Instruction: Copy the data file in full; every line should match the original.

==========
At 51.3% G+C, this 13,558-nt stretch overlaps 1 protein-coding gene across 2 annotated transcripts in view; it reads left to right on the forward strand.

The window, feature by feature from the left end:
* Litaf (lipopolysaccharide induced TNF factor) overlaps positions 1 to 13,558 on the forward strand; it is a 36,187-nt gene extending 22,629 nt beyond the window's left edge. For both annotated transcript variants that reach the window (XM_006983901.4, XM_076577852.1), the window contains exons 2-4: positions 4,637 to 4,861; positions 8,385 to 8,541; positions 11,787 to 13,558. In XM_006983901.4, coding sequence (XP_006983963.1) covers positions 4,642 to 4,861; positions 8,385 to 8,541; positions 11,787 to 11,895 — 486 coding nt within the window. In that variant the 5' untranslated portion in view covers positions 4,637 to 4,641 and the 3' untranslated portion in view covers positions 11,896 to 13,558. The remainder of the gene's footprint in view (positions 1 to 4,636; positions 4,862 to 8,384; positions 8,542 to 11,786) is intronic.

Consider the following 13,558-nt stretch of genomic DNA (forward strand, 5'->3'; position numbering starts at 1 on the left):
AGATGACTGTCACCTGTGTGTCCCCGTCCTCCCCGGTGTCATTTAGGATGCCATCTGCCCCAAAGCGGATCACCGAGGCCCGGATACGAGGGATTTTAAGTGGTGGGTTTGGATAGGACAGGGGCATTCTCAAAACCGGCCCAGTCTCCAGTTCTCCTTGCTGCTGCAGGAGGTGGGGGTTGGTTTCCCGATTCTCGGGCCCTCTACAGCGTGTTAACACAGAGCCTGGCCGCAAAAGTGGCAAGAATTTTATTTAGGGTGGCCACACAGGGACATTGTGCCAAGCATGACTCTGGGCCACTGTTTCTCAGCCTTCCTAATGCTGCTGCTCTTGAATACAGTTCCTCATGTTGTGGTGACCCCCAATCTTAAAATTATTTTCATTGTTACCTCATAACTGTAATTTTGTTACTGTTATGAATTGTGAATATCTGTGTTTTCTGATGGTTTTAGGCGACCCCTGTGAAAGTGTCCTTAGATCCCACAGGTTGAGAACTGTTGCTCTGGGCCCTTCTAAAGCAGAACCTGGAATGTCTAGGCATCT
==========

At 51.3% G+C, this 13,558-nt stretch overlaps 1 protein-coding gene across 2 annotated transcripts in view; it reads left to right on the forward strand.

The window, feature by feature from the left end:
* Litaf (lipopolysaccharide induced TNF factor) overlaps positions 1 to 13,558 on the forward strand; it is a 36,187-nt gene extending 22,629 nt beyond the window's left edge. For both annotated transcript variants that reach the window (XM_006983901.4, XM_076577852.1), the window contains exons 2-4: positions 4,637 to 4,861; positions 8,385 to 8,541; positions 11,787 to 13,558. In XM_006983901.4, coding sequence (XP_006983963.1) covers positions 4,642 to 4,861; positions 8,385 to 8,541; positions 11,787 to 11,895 — 486 coding nt within the window. In that variant the 5' untranslated portion in view covers positions 4,637 to 4,641 and the 3' untranslated portion in view covers positions 11,896 to 13,558. The remainder of the gene's footprint in view (positions 1 to 4,636; positions 4,862 to 8,384; positions 8,542 to 11,786) is intronic.

Consider the following 13,558-nt stretch of genomic DNA (forward strand, 5'->3'; position numbering starts at 1 on the left):
AGATGACTGTCACCTGTGTGTCCCCGTCCTCCCCGGTGTCATTTAGGATGCCATCTGCCCCAAAGCGGATCACCGAGGCCCGGATACGAGGGATTTTAAGTGGTGGGTTTGGATAGGACAGGGGCATTCTCAAAACCGGCCCAGTCTCCAGTTCTCCTTGCTGCTGCAGGAGGTGGGGGTTGGTTTCCCGATTCTCGGGCCCTCTACAGCGTGTTAACACAGAGCCTGGCCGCAAAAGTGGCAAGAATTTTATTTAGGGTGGCCACACAGGGACATTGTGCCAAGCATGACTCTGGGCCACTGTTTCTCAGCCTTCCTAATGCTGCTGCTCTTGAATACAGTTCCTCATGTTGTGGTGACCCCCAATCTTAAAATTATTTTCATTGTTACCTCATAACTGTAATTTTGTTACTGTTATGAATTGTGAATATCTGTGTTTTCTGATGGTTTTAGGCGACCCCTGTGAAAGTGTCCTTAGATCCCACAGGTTGAGAACTGTTGCTCTGGGCCCTTCTAAAGCAGAACCTGGAATGTCTAGGCATCT